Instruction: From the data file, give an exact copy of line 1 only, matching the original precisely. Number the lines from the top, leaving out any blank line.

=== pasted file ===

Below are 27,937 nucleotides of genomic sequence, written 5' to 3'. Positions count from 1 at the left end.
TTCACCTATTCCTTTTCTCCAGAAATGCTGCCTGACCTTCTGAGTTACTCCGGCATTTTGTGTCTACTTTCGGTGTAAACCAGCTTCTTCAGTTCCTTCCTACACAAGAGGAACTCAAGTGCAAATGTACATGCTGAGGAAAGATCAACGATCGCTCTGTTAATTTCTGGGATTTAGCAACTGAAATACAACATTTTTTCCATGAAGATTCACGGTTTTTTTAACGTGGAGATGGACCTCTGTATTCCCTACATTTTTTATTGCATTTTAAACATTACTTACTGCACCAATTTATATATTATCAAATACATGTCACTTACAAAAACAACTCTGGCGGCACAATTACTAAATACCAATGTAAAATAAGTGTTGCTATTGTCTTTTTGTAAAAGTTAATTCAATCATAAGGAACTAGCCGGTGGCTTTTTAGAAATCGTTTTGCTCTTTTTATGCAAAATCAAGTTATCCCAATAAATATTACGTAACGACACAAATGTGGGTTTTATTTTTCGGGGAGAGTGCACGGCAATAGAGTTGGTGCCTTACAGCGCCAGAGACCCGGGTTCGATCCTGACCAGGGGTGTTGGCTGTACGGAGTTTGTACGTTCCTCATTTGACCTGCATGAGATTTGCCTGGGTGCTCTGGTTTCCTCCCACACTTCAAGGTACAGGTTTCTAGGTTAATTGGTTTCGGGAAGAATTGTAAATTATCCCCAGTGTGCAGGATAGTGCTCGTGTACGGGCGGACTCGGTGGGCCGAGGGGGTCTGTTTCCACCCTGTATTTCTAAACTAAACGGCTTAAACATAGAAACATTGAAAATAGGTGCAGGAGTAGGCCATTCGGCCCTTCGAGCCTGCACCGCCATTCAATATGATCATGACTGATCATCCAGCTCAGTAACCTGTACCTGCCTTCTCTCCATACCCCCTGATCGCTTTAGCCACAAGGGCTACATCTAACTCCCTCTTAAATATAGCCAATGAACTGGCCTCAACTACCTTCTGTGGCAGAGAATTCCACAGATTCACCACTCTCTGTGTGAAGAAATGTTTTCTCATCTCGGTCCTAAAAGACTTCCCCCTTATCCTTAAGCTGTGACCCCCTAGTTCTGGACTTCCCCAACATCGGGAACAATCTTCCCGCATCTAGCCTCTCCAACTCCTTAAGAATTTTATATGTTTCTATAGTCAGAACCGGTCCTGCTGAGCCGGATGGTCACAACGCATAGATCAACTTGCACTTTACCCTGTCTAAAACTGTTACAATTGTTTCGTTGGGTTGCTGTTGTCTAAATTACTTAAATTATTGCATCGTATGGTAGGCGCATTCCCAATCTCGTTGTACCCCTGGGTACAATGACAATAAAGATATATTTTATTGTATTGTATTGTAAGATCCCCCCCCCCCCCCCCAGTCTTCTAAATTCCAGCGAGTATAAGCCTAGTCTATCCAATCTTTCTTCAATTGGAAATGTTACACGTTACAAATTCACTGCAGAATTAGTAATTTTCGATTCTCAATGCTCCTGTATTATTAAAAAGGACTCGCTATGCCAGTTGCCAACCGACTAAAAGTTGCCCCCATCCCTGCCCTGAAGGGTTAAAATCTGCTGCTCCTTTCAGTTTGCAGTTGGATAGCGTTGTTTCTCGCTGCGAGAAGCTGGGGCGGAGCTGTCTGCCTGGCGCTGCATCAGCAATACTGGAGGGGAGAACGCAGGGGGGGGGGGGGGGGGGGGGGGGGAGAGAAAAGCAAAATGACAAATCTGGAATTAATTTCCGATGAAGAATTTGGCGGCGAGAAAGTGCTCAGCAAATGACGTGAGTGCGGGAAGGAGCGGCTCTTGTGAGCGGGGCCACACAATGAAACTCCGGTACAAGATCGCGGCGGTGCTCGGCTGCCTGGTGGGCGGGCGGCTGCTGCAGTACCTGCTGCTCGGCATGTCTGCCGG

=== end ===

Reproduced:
Below are 27,937 nucleotides of genomic sequence, written 5' to 3'. Positions count from 1 at the left end.